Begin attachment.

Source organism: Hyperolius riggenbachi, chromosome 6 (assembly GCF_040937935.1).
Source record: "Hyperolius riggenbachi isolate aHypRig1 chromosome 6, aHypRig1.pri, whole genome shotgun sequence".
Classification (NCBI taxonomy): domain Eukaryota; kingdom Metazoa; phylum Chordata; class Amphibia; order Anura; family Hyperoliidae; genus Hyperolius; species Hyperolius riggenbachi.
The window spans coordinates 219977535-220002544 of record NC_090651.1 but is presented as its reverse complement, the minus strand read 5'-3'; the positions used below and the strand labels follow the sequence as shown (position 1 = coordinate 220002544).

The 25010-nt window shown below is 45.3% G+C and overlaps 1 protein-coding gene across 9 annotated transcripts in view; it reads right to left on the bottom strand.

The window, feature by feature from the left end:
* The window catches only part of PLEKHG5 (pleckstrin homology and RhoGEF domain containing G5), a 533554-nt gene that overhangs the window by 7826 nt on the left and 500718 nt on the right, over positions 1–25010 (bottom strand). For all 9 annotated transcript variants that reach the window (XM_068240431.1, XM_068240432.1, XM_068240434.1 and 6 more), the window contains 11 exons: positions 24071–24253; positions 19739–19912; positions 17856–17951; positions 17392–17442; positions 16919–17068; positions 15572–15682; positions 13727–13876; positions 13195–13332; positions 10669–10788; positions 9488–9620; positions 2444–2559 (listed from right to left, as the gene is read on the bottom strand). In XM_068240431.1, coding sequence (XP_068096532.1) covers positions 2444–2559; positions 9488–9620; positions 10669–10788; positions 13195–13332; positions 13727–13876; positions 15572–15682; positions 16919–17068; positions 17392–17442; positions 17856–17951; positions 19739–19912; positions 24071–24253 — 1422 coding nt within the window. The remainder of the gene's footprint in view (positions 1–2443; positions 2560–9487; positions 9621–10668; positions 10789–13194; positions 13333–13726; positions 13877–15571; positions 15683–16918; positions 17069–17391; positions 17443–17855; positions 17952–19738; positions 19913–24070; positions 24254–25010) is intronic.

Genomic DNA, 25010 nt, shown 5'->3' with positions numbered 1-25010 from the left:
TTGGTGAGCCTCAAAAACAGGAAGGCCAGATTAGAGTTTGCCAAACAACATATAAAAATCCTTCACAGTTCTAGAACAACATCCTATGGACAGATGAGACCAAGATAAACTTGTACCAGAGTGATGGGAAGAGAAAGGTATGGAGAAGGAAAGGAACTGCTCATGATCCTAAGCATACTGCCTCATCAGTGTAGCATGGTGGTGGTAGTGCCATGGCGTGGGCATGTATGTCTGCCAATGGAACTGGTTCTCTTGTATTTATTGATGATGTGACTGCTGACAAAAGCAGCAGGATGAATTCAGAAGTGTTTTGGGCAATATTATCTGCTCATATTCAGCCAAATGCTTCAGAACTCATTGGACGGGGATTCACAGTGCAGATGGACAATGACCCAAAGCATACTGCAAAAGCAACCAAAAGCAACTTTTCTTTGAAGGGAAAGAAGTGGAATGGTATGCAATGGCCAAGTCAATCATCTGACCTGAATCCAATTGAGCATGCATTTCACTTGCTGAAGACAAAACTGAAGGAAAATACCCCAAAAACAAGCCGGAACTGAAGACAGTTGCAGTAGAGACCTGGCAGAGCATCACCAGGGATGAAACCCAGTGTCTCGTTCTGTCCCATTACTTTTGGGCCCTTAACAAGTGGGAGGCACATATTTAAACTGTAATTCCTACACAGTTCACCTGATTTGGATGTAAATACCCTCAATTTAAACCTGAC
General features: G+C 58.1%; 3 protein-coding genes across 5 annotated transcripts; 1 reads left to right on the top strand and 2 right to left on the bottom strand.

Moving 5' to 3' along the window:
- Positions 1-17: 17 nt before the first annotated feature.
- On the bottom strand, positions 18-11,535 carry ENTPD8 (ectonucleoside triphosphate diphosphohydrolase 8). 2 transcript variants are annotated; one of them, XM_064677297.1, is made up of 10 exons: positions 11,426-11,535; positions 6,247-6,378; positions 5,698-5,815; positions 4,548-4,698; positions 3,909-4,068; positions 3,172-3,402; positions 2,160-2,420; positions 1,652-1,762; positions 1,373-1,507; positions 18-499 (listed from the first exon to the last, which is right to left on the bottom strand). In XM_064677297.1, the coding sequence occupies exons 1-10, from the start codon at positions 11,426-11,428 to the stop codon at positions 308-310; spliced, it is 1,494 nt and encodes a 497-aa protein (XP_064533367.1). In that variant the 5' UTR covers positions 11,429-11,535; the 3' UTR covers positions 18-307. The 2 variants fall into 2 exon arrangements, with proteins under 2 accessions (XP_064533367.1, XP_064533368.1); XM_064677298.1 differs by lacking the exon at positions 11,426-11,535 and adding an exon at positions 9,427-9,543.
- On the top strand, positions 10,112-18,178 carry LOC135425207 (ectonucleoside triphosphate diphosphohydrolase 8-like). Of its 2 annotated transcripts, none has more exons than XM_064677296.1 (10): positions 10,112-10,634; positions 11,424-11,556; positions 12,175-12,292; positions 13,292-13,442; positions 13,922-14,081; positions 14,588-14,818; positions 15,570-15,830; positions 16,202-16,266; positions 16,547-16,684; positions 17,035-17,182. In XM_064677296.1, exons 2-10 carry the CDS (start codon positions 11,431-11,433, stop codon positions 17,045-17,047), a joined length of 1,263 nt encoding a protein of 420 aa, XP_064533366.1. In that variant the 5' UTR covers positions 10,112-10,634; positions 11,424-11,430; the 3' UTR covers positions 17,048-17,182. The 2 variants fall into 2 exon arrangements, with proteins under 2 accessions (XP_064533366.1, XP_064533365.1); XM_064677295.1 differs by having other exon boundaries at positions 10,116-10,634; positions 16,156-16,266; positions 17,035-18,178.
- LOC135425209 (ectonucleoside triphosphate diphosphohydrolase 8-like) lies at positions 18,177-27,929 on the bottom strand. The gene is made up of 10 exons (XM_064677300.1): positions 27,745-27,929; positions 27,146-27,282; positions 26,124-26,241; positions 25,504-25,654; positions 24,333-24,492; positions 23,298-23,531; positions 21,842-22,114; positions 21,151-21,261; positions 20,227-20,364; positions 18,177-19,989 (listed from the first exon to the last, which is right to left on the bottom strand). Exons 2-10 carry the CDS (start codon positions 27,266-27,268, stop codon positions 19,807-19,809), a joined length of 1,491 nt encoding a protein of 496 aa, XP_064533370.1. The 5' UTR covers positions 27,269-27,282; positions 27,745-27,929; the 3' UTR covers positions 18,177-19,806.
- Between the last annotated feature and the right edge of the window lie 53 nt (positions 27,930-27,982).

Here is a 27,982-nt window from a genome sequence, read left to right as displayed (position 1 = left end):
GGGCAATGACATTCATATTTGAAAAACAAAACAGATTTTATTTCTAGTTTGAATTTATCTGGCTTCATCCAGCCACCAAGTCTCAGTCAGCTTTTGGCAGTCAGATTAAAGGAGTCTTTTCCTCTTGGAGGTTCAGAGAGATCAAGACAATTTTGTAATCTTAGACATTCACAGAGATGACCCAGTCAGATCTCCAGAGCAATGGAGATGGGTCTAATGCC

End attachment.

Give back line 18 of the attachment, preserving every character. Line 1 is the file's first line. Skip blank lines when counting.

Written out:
GGGCAATGACATTCATATTTGAAAAACAAAACAGATTTTATTTCTAGTTTGAATTTATCTGGCTTCATCCAGCCACCAAGTCTCAGTCAGCTTTTGGCAGTCAGATTAAAGGAGTCTTTTCCTCTTGGAGGTTCAGAGAGATCAAGACAATTTTGTAATCTTAGACATTCACAGAGATGACCCAGTCAGATCTCCAGAGCAATGGAGATGGGTCTAATGCC